When you step out of a nice, hot shower, flush the toilet and sit down to a nice, hot cup of coffee over breakfast, the city of Cape Town, South Africa, seems a world away.

And it is, not just in terms of geography. As your day gets underway, they will be piling supper dishes in the sink, wondering if there is enough water to wash them.

No showers, no toilets flushing and even coffee is only a hope.

Day Zero approaches. Perhaps as early as April 12, the municipal water system will be turned off. After three years without rain, the wells are running dry.

Severe rationing — if everyone co-operates — will stave off Day Zero for a while.

But some residents of Cape Town feel the responsibilities of citizenship apply to everyone but themselves. While some go without showers (in the heat) for days, others still wash their cars in the driveway.

It would be nice if Cape Town could just blame all the car-washers for the problem, the people who have wasted the water that otherwise would be flowing through the taps, but they can’t.

There are more complicated reasons for drought. While water wasted on non-essentials is highlighted in an emergency, you have to drill deeper to get a better idea of what is going on.

Around the world, water resources tend to be poorly managed — not just drinking water, but fresh water in general. As cities grow — many without much in the way of urban planning — local watershed resources are depleted, or polluted past recovery.

Drinking water from nearby lakes or rivers flowing through the cities is problematic, because both sources of water become convenient dumping grounds for the chemical and human waste that cities produce.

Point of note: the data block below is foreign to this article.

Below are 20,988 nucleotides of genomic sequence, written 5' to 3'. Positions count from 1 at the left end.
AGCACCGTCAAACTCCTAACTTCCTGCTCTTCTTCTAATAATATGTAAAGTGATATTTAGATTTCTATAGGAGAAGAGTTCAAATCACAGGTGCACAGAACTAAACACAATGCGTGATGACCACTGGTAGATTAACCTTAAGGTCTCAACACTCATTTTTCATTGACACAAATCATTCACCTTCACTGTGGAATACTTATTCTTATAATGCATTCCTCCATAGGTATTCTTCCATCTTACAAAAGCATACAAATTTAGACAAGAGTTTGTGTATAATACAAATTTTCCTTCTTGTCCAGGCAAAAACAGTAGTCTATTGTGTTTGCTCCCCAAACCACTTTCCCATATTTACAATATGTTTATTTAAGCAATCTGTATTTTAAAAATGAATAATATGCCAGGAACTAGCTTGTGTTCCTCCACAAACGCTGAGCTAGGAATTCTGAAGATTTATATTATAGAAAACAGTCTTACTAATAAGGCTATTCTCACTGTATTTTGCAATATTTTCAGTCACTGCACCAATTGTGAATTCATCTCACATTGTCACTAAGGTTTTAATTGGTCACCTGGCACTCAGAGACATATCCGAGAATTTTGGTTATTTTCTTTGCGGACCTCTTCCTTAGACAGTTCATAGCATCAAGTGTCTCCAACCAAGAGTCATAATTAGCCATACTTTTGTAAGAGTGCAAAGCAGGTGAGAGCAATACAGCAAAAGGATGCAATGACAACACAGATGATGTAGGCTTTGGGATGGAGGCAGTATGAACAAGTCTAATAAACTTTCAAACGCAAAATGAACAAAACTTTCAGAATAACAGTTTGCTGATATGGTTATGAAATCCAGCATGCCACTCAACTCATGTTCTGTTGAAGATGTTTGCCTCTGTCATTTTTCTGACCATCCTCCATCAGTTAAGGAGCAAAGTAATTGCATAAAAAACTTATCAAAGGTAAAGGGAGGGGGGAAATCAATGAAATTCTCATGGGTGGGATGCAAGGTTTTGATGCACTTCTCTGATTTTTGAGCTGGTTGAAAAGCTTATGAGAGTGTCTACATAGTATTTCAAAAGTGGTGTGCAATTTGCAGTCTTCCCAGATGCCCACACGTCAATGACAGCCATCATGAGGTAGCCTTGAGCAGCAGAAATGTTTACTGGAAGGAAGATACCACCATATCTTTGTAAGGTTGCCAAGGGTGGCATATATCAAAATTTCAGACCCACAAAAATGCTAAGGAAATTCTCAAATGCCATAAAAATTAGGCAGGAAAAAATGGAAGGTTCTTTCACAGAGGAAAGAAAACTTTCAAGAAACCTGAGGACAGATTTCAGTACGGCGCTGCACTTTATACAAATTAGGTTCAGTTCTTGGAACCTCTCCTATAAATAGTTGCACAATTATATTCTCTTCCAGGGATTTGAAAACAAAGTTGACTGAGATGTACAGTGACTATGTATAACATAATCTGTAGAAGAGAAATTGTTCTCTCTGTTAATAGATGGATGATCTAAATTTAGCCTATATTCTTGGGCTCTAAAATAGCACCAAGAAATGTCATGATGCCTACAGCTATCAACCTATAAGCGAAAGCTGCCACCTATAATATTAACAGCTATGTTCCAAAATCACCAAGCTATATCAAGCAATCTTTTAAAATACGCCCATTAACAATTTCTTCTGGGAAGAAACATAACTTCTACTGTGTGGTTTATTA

Water can be pumped from underground, but it is never a good long-term solution. Fossil aquifers (water locked underground a long time ago) can be drained, but never refilled.

Other aquifers can be refilled, slowly, as excess surface water trickles down into them through the ground.

The residents of Swan River, Man., got a taste of water-crisis worries last week when the town’s well unexpectedly stopped pumping. It turned out to be a repairable problem, but it drove home the dire consequences a sudden water shortage can bring.

Worldwide, groundwater is disappearing. As it is pumped out, cities and entire regions are literally sinking into the ground. In North America, California’s long-standing drought is causing agricultural areas to sink as the wells are pumped dry, and the main aquifer under the central United States, the Ogallala Aquifer, is rapidly depleting.

Elsewhere, the problem is worse. Jakarta, Mexico City, Bangkok, Manila, Ho Chi Minh City, and a growing list of cities — many close to the sea — are sinking, some below sea level, raising concerns about flooding, too.

Add the extreme storm activity we saw in 2017, which will only increase thanks to global warming, and urban disaster is no longer just a B-movie plot.

When it comes to getting the water we need, where we need it and when, it is clear Mother Nature is not getting the memo. It is either drought or flood, with too little in between.

There is no water for Table Mountain in Cape Town, but several thousand kilometres to the north, as the more famous Seine River continues to rise, Parisians are planning to boat on the Champs-Élysées and provide underwater tours of the Louvre.

Add changing weather to poor watershed management, the increasing stress on local ecosystems makes floods and droughts harder (or impossible) to manage.

Cape Town may be a world away, but neither its problems — nor the high-water perils of Paris — should be far from our minds.